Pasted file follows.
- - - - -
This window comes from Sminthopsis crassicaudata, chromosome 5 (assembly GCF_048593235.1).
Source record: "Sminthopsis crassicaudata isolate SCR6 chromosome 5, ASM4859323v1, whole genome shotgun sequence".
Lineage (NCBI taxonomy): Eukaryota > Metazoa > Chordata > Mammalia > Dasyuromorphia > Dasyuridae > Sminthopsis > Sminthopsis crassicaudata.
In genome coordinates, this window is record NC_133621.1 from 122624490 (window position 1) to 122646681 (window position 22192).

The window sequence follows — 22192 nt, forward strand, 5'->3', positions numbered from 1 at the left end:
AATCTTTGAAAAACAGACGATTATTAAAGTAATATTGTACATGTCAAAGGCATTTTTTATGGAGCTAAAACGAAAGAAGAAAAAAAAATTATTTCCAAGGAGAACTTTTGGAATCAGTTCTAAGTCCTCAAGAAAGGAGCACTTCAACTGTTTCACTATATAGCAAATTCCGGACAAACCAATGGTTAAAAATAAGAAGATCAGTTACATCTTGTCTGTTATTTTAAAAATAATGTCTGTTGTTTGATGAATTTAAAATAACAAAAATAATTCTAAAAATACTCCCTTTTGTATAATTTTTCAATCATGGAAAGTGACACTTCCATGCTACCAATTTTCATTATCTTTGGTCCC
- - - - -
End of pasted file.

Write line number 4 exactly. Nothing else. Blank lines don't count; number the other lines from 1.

In genome coordinates, this window is record NC_133621.1 from 122624490 (window position 1) to 122646681 (window position 22192).